A look at messianic expectation and prefigurements of Christ in the Old Testament. This text was written seven to eight hundred years before Christ.
Isaiah Chapter 53
Who has believed what we have heard?
And to whom has the arm of the LORD been revealed?
For he grew up before him like a young plant,
and like a root out of dry ground;
he had no form or comeliness that we should look at him,
and no beauty that we should desire him.
He was despised and rejected by men;
a man of sorrows, and acquainted with grief;
and as one from whom men hide their faces
he was despised, and we esteemed him not.
Surely he has borne our griefs
and carried our sorrows;
yet we esteemed him stricken,
smitten by God, and afflicted.
But he was wounded for our transgressions,
he was bruised for our iniquities;
upon him was the chastisement that made us whole,
and with his stripes we are healed.
All we like sheep have gone astray;
we have turned every one to his own way;
and the LORD has laid on him
the iniquity of us all.
He was oppressed, and he was afflicted,
yet he opened not his mouth;
like a lamb that is led to the slaughter,
and like a sheep that before its shearers is dumb,
so he opened not his mouth.
By oppression and judgment he was taken away;
and as for his generation, who considered
that he was cut off out of the land of the living,
stricken for the transgression of my people?
And they made his grave with the wicked
and with a rich man in his death,
although he had done no violence,
and there was no deceit in his mouth.
Yet it was the will of the LORD to bruise him;
he has put him to grief;
when he makes himself an offering for sin,
he shall see his offspring, he shall prolong his days;
the will of the LORD shall prosper in his hand;
he shall see the fruit of the travail of his soul and be satisfied;
by his knowledge shall the righteous one, my servant,
make many to be accounted righteous;
and he shall bear their iniquities.
Therefore I will divide him a portion with the great,
and he shall divide the spoil with the strong;
because he poured out his soul to death,
and was numbered with the transgressors;
yet he bore the sin of many,
and made intercession for the transgressors.
What does this text predict about the promised messiah?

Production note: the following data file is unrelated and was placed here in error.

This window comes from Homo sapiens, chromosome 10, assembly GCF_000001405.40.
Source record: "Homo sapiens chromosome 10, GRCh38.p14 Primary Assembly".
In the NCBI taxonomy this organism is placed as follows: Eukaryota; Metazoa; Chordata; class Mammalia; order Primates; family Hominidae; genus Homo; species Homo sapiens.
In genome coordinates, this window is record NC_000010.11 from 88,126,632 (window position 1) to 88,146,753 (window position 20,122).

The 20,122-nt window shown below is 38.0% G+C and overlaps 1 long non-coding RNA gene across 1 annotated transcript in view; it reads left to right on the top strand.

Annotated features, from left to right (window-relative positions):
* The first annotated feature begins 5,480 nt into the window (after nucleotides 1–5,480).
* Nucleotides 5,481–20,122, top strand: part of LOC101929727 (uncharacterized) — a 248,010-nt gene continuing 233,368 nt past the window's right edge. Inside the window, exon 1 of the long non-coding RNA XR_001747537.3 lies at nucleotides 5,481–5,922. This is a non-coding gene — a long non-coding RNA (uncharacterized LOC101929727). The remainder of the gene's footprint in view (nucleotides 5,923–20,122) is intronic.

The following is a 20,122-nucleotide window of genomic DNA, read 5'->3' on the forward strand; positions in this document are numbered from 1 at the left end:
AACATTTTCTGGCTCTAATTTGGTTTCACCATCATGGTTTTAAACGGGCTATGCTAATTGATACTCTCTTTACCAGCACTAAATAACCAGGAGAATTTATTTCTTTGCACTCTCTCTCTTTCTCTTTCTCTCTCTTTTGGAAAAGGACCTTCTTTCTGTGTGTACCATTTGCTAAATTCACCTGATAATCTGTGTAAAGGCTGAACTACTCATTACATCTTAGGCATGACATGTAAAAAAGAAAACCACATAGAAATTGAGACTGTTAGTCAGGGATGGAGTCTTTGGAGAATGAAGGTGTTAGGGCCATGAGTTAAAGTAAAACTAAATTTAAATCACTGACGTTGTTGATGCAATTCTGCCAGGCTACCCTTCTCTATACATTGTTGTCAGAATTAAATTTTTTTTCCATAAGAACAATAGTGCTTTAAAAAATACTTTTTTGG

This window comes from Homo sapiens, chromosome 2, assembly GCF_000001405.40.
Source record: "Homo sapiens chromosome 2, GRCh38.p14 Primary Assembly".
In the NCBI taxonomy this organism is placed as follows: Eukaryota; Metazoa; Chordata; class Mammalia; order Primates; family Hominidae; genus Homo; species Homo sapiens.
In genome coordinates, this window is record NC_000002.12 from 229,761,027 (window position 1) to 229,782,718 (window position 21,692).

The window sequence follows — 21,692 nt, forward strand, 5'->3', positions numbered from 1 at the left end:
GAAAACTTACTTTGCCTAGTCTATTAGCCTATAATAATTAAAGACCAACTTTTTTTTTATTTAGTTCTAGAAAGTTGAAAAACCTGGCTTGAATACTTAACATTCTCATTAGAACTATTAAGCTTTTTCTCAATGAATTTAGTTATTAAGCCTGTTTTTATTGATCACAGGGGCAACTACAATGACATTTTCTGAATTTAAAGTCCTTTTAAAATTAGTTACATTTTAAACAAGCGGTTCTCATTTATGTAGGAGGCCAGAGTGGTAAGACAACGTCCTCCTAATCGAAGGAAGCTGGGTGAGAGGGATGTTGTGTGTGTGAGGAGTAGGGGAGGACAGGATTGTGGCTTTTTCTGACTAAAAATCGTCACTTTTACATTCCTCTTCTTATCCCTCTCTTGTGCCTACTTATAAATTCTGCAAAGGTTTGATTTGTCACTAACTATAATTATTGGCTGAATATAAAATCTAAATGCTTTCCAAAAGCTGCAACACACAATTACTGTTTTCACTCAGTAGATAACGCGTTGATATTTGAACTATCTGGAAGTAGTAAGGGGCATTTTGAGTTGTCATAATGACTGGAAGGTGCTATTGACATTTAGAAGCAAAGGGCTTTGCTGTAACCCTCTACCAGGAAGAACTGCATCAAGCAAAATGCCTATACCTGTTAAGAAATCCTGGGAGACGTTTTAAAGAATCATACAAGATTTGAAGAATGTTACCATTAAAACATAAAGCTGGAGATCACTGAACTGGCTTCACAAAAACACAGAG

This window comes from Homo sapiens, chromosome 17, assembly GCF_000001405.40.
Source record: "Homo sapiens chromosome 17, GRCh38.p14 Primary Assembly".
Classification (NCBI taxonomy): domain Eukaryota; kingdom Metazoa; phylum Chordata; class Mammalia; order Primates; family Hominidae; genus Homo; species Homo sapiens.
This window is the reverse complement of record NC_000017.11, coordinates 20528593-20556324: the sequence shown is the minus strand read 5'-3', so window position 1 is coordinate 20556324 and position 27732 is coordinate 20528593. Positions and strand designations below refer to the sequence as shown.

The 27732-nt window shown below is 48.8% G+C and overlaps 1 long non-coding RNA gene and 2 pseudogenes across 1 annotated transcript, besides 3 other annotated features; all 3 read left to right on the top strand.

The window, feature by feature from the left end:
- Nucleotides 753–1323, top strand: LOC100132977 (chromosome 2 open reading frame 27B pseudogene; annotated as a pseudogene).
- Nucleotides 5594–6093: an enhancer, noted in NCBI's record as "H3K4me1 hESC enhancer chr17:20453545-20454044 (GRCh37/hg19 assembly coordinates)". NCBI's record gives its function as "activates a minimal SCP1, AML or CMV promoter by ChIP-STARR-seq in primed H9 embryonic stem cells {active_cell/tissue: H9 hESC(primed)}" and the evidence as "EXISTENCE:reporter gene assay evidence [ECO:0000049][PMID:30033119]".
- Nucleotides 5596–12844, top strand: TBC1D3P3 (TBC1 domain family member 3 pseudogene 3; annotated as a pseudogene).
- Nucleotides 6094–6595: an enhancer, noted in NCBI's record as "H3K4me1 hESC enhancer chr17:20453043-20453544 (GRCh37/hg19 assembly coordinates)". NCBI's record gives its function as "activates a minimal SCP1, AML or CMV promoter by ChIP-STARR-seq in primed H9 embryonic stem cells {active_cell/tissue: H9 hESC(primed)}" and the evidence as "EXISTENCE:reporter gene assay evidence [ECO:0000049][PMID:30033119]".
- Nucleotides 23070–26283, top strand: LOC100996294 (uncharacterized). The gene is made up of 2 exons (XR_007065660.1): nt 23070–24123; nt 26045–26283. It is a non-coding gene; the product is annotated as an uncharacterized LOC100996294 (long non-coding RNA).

Isaiah is considered to be one of the greatest prophets in the Bible. His name means (the LORD) is salvation. He lived in Jerusalem and the prophecies God gave him were directed toward Israel, Judah and other nations. Many of the chapters of the book of Isaiah contain prophecies about Jesus Christ, addressing both His first and second comings. Isaiah (63) provides more prophecy of the second coming of Christ than any other Old Testament prophet. Undoubtedly, the most important chapter pertaining to mankind’s salvation is Isaiah (53). This prophecy explains how much He would suffer during His sacrifice for man’s sins.
This pivotal chapter tells us that He would come to give His life as a sacrifice for our sins. The Passover lamb symbolized this merciful act (Isaiah 53:7). Statements of His death are then repeated: “For He was cut off from the land of the living” (Isaiah 53:8). “And they made His grave with the wicked” (verse 9). He was an “offering for sin” (verse 10) and He “poured out His soul unto death” (verse 12). Yet prophet Isaiah is innocent yet is treated the same among the rebels. This is the servant’s priestly work on behalf of those He represents, securing their acceptance before God – as a Saviour.
The promised messiah from this text bears similarities and personal characteristics to that of Jesus Christ, especially in the context of the Crucifixion and Resurrection. The sacrificial death of the servant explains His subsequent glory and the eternal blessings of those who believe in Him. Interestingly, God also revealed through Isaiah how Christ would be able to come back to life after being crucified. The triumphant Christ will come again “mighty to save” (Isaiah 63:1). The prophet wrote, “Your dead shall live; together with my dead body they shall arise” (Isaiah 26:19).